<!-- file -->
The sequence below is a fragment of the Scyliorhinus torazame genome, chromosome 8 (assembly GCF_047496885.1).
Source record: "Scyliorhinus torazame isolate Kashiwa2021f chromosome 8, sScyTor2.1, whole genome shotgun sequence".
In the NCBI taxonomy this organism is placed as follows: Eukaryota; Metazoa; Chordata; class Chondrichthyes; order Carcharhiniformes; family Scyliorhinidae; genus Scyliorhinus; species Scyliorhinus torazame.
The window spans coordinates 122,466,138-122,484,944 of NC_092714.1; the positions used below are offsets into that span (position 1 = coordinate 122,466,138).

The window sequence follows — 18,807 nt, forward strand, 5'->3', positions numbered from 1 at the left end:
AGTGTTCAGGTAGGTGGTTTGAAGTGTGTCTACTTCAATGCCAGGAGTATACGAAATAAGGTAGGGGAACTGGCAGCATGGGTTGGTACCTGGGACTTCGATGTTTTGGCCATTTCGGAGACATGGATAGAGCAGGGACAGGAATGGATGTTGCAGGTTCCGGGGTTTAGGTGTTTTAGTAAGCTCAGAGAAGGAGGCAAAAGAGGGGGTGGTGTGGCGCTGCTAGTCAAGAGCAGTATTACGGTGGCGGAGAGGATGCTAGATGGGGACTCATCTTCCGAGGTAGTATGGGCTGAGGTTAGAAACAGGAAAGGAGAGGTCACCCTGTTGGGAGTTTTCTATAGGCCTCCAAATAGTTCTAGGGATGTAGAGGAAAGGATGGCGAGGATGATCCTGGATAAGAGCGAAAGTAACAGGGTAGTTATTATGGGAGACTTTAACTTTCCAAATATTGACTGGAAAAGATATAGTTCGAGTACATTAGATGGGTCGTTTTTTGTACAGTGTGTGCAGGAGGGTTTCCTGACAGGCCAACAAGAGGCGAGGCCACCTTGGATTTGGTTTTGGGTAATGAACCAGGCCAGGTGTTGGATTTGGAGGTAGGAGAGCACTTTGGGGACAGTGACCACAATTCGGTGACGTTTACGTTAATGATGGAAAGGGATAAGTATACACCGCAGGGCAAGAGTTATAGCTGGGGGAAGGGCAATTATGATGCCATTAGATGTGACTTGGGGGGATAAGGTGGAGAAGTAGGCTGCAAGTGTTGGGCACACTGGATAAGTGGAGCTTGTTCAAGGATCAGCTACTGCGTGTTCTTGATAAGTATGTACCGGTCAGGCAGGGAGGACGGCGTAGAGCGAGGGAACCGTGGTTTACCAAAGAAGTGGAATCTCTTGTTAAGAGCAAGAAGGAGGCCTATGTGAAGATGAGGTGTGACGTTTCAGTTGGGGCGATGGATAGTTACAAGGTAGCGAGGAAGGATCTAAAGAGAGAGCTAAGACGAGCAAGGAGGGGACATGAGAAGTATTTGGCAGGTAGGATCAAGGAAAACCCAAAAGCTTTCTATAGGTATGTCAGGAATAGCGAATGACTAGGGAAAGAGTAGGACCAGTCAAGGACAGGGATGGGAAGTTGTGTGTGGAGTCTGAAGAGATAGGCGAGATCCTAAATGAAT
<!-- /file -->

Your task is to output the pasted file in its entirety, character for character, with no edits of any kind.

The sequence below is a fragment of the Scyliorhinus torazame genome, chromosome 8 (assembly GCF_047496885.1).
Source record: "Scyliorhinus torazame isolate Kashiwa2021f chromosome 8, sScyTor2.1, whole genome shotgun sequence".
In the NCBI taxonomy this organism is placed as follows: Eukaryota; Metazoa; Chordata; class Chondrichthyes; order Carcharhiniformes; family Scyliorhinidae; genus Scyliorhinus; species Scyliorhinus torazame.
The window spans coordinates 122,466,138-122,484,944 of NC_092714.1; the positions used below are offsets into that span (position 1 = coordinate 122,466,138).

The window sequence follows — 18,807 nt, forward strand, 5'->3', positions numbered from 1 at the left end:
AGTGTTCAGGTAGGTGGTTTGAAGTGTGTCTACTTCAATGCCAGGAGTATACGAAATAAGGTAGGGGAACTGGCAGCATGGGTTGGTACCTGGGACTTCGATGTTTTGGCCATTTCGGAGACATGGATAGAGCAGGGACAGGAATGGATGTTGCAGGTTCCGGGGTTTAGGTGTTTTAGTAAGCTCAGAGAAGGAGGCAAAAGAGGGGGTGGTGTGGCGCTGCTAGTCAAGAGCAGTATTACGGTGGCGGAGAGGATGCTAGATGGGGACTCATCTTCCGAGGTAGTATGGGCTGAGGTTAGAAACAGGAAAGGAGAGGTCACCCTGTTGGGAGTTTTCTATAGGCCTCCAAATAGTTCTAGGGATGTAGAGGAAAGGATGGCGAGGATGATCCTGGATAAGAGCGAAAGTAACAGGGTAGTTATTATGGGAGACTTTAACTTTCCAAATATTGACTGGAAAAGATATAGTTCGAGTACATTAGATGGGTCGTTTTTTGTACAGTGTGTGCAGGAGGGTTTCCTGACAGGCCAACAAGAGGCGAGGCCACCTTGGATTTGGTTTTGGGTAATGAACCAGGCCAGGTGTTGGATTTGGAGGTAGGAGAGCACTTTGGGGACAGTGACCACAATTCGGTGACGTTTACGTTAATGATGGAAAGGGATAAGTATACACCGCAGGGCAAGAGTTATAGCTGGGGGAAGGGCAATTATGATGCCATTAGATGTGACTTGGGGGGATAAGGTGGAGAAGTAGGCTGCAAGTGTTGGGCACACTGGATAAGTGGAGCTTGTTCAAGGATCAGCTACTGCGTGTTCTTGATAAGTATGTACCGGTCAGGCAGGGAGGACGGCGTAGAGCGAGGGAACCGTGGTTTACCAAAGAAGTGGAATCTCTTGTTAAGAGCAAGAAGGAGGCCTATGTGAAGATGAGGTGTGACGTTTCAGTTGGGGCGATGGATAGTTACAAGGTAGCGAGGAAGGATCTAAAGAGAGAGCTAAGACGAGCAAGGAGGGGACATGAGAAGTATTTGGCAGGTAGGATCAAGGAAAACCCAAAAGCTTTCTATAGGTATGTCAGGAATAGCGAATGACTAGGGAAAGAGTAGGACCAGTCAAGGACAGGGATGGGAAGTTGTGTGTGGAGTCTGAAGAGATAGGCGAGATCCTAAATGAAT